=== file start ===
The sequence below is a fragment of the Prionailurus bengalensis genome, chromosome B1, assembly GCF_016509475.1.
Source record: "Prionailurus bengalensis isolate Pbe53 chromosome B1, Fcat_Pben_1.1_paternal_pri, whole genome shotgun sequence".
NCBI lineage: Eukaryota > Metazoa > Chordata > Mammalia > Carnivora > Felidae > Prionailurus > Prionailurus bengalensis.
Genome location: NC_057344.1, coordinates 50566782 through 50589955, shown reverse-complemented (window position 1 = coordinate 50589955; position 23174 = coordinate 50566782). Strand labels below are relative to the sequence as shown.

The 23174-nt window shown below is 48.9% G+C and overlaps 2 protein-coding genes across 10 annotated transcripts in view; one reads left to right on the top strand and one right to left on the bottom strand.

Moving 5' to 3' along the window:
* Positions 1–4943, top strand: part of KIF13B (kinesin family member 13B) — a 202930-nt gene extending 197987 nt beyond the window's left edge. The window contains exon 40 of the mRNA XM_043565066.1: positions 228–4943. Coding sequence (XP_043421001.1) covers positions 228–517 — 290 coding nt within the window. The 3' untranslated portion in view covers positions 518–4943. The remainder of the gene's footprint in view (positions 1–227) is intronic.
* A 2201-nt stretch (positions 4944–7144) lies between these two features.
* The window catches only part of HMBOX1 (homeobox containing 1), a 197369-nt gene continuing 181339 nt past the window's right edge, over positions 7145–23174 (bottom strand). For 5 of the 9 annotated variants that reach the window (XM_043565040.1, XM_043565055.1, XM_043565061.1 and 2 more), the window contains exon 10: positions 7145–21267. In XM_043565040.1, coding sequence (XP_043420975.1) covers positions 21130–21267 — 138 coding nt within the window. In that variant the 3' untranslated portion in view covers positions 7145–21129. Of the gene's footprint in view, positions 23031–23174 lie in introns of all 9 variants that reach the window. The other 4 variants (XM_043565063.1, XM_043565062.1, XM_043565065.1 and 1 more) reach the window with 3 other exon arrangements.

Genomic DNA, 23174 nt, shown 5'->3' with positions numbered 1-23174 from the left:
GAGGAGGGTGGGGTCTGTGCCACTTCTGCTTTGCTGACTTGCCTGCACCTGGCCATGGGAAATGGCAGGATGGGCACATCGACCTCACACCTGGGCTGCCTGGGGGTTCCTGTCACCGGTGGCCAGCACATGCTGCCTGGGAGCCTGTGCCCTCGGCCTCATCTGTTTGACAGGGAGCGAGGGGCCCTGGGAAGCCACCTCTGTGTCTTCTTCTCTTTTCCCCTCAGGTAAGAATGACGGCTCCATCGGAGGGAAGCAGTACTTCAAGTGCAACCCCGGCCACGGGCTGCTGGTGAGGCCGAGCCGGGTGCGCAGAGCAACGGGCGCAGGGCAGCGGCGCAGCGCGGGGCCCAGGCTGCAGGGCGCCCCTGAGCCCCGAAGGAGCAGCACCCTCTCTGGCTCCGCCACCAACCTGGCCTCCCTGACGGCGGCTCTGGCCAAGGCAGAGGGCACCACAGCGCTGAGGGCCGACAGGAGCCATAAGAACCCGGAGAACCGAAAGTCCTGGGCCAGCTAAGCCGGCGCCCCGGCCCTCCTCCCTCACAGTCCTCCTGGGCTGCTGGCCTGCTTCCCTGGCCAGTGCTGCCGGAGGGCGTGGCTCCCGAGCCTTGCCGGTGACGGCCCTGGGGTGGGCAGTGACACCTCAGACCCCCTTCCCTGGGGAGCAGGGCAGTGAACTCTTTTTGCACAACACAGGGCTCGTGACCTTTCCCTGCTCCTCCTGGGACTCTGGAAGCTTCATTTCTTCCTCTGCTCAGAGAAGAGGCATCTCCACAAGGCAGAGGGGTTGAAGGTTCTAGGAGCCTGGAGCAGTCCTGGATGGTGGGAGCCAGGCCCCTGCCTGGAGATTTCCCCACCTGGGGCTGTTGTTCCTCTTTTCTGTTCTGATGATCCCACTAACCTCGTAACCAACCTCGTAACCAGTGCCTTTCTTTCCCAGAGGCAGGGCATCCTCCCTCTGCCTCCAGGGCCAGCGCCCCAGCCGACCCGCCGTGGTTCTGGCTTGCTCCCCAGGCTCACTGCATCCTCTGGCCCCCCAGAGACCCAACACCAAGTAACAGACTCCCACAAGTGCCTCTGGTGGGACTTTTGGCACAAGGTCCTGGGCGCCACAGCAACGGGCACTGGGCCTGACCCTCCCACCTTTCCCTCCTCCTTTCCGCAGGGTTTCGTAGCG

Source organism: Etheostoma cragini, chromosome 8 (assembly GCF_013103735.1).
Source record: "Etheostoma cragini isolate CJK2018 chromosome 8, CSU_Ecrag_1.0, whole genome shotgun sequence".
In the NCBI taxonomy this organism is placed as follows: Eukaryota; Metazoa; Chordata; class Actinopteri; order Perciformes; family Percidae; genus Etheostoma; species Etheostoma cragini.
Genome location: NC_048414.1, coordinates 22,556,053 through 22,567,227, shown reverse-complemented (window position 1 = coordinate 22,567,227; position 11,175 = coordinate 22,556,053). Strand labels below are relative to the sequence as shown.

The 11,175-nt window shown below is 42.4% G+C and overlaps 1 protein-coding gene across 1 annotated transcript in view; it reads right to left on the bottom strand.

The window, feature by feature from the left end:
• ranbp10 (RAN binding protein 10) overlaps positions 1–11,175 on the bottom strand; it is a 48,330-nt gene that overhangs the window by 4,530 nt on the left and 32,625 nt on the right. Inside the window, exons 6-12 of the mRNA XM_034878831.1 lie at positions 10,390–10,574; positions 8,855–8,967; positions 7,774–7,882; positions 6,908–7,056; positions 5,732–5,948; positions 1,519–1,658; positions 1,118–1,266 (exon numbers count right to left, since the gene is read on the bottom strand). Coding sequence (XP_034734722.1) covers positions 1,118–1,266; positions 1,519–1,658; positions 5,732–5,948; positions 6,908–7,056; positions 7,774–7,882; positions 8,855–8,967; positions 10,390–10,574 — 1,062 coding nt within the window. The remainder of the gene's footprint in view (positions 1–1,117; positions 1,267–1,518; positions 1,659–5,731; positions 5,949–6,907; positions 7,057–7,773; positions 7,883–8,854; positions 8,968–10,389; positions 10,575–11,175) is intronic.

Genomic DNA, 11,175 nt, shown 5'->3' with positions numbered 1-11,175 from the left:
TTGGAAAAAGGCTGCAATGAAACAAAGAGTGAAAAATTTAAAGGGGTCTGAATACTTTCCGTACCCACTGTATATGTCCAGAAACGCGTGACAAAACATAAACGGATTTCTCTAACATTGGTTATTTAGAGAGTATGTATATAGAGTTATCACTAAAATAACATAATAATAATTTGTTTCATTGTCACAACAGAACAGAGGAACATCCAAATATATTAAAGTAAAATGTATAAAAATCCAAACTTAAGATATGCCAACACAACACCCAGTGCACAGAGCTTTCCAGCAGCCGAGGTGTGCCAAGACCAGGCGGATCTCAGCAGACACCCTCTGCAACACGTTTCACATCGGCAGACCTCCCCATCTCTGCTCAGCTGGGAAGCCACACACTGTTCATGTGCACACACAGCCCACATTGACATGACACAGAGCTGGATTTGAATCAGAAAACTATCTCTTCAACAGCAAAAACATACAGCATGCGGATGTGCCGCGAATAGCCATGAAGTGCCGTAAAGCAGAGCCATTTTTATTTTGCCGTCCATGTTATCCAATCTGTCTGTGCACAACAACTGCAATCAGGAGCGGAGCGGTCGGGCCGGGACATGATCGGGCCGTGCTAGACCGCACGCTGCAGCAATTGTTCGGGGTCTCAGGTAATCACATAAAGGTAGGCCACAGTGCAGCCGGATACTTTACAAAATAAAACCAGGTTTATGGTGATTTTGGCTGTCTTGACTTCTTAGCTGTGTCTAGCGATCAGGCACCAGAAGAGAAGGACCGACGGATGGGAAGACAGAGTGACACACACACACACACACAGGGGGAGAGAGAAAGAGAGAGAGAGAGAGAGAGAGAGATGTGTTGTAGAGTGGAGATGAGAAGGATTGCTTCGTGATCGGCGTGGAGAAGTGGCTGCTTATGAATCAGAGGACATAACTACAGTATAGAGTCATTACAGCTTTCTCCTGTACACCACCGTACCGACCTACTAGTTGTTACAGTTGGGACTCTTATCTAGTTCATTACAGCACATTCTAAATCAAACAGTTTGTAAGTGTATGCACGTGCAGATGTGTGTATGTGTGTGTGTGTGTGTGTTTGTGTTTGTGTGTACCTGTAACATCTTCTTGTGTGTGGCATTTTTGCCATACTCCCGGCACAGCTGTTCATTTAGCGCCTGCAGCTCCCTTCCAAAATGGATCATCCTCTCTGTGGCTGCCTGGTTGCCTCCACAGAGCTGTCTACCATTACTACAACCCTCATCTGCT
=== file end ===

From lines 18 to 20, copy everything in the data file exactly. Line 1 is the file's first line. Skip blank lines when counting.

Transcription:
• ranbp10 (RAN binding protein 10) overlaps positions 1–11,175 on the bottom strand; it is a 48,330-nt gene that overhangs the window by 4,530 nt on the left and 32,625 nt on the right. Inside the window, exons 6-12 of the mRNA XM_034878831.1 lie at positions 10,390–10,574; positions 8,855–8,967; positions 7,774–7,882; positions 6,908–7,056; positions 5,732–5,948; positions 1,519–1,658; positions 1,118–1,266 (exon numbers count right to left, since the gene is read on the bottom strand). Coding sequence (XP_034734722.1) covers positions 1,118–1,266; positions 1,519–1,658; positions 5,732–5,948; positions 6,908–7,056; positions 7,774–7,882; positions 8,855–8,967; positions 10,390–10,574 — 1,062 coding nt within the window. The remainder of the gene's footprint in view (positions 1–1,117; positions 1,267–1,518; positions 1,659–5,731; positions 5,949–6,907; positions 7,057–7,773; positions 7,883–8,854; positions 8,968–10,389; positions 10,575–11,175) is intronic.

Genomic DNA, 11,175 nt, shown 5'->3' with positions numbered 1-11,175 from the left:
TTGGAAAAAGGCTGCAATGAAACAAAGAGTGAAAAATTTAAAGGGGTCTGAATACTTTCCGTACCCACTGTATATGTCCAGAAACGCGTGACAAAACATAAACGGATTTCTCTAACATTGGTTATTTAGAGAGTATGTATATAGAGTTATCACTAAAATAACATAATAATAATTTGTTTCATTGTCACAACAGAACAGAGGAACATCCAAATATATTAAAGTAAAATGTATAAAAATCCAAACTTAAGATATGCCAACACAACACCCAGTGCACAGAGCTTTCCAGCAGCCGAGGTGTGCCAAGACCAGGCGGATCTCAGCAGACACCCTCTGCAACACGTTTCACATCGGCAGACCTCCCCATCTCTGCTCAGCTGGGAAGCCACACACTGTTCATGTGCACACACAGCCCACATTGACATGACACAGAGCTGGATTTGAATCAGAAAACTATCTCTTCAACAGCAAAAACATACAGCATGCGGATGTGCCGCGAATAGCCATGAAGTGCCGTAAAGCAGAGCCATTTTTATTTTGCCGTCCATGTTATCCAATCTGTCTGTGCACAACAACTGCAATCAGGAGCGGAGCGGTCGGGCCGGGACATGATCGGGCCGTGCTAGACCGCACGCTGCAGCAATTGTTCGGGGTCTCAGGTAATCACATAAAGGTAGGCCACAGTGCAGCCGGATACTTTACAAAATAAAACCAGGTTTATGGTGATTTTGGCTGTCTTGACTTCTTAGCTGTGTCTAGCGATCAGGCACCAGAAGAGAAGGACCGACGGATGGGAAGACAGAGTGACACACACACACACACACAGGGGGAGAGAGAAAGAGAGAGAGAGAGAGAGAGAGAGATGTGTTGTAGAGTGGAGATGAGAAGGATTGCTTCGTGATCGGCGTGGAGAAGTGGCTGCTTATGAATCAGAGGACATAACTACAGTATAGAGTCATTACAGCTTTCTCCTGTACACCACCGTACCGACCTACTAGTTGTTACAGTTGGGACTCTTATCTAGTTCATTACAGCACATTCTAAATCAAACAGTTTGTAAGTGTATGCACGTGCAGATGTGTGTATGTGTGTGTGTGTGTGTGTTTGTGTTTGTGTGTACCTGTAACATCTTCTTGTGTGTGGCATTTTTGCCATACTCCCGGCACAGCTGTTCATTTAGCGCCTGCAGCTCCCTTCCAAAATGGATCATCCTCTCTGTGGCTGCCTGGTTGCCTCCACAGAGCTGTCTACCATTACTACAACCCTCATCTGCT